Credentials for artifactory, nexus or the like are usually stored in
~/.gradle/gradle.properties. But what if you don't want to store passwords in plaintext or you need to change them frequently? Instead wouldn't it be nicer to use a system keyring that manages the passwords and keeps them encrypted?
Since I'm developing on a ubuntu VM at work I've tried solving this problem using the gnome-keyring. But the same solution can work with any system level keyring/chain.
In order to access the gnome-keychain from gradle I first needed to be able to access it from the shell. This is possibly either via python or a utility aptly called "secret-tool" (
sudo apt-get install libsecret-tools). With secret-tools a password can be accessed like this:
secret-tool lookup server git.company.ch. It will return the first password that has a attribute "server" with the value "git.company.ch". If the keyring is locked a system prompt will pop up to enter the password in order to unlock it. Secret-tool can also be used to store or clear passwords. A full reference can be found here.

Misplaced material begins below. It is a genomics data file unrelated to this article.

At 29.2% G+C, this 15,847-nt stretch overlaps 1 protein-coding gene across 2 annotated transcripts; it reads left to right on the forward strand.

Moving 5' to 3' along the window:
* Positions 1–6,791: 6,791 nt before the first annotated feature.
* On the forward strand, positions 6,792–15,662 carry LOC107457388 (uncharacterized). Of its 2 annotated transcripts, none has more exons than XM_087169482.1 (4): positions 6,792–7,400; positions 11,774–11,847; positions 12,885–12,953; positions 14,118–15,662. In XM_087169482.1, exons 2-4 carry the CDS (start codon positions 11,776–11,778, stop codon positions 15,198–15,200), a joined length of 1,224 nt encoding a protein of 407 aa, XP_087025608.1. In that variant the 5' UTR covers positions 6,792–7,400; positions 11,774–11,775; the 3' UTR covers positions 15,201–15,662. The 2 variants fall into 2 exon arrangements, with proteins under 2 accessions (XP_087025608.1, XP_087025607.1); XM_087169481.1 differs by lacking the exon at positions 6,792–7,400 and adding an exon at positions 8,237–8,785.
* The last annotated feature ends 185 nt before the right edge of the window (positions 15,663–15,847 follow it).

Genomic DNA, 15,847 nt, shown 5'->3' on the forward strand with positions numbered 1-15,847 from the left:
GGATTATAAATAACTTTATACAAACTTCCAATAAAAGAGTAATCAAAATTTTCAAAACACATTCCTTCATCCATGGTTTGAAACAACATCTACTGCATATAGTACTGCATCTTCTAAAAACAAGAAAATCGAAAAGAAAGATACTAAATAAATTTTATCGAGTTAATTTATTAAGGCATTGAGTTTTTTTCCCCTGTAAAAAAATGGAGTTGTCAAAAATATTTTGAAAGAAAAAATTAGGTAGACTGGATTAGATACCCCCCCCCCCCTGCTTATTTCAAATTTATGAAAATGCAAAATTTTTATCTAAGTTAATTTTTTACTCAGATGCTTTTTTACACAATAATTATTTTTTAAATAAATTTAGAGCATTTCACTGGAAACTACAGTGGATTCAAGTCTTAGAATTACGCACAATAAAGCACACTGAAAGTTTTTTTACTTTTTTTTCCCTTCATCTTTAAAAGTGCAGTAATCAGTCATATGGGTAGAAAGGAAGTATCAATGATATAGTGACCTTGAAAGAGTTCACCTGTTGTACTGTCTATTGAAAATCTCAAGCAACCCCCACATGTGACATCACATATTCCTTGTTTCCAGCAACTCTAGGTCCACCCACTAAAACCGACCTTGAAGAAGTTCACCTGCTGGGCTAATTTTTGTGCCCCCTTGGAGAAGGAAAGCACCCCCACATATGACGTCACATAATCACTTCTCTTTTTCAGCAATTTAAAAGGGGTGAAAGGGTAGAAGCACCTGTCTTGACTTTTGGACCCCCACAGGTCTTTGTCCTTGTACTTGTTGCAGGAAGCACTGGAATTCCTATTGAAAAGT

Now being able to read a password from the keyring in the shell all I needed was a custom gradle script that provides the password to the repository stage.
Since I want the CI Server to continue being able to use gradle.properties it first attempts to read the property jFrogPassword. If the property is set it uses this. If it's not set it tries getting the password from the keyring. Of course if you only use the keyring you can omit this from your gradle script.
In the build.gradle the script is applied like this
apply from: "credentials.gradle" and the username and password are available via the "jFrogUser" and "jFrogPassword" variables.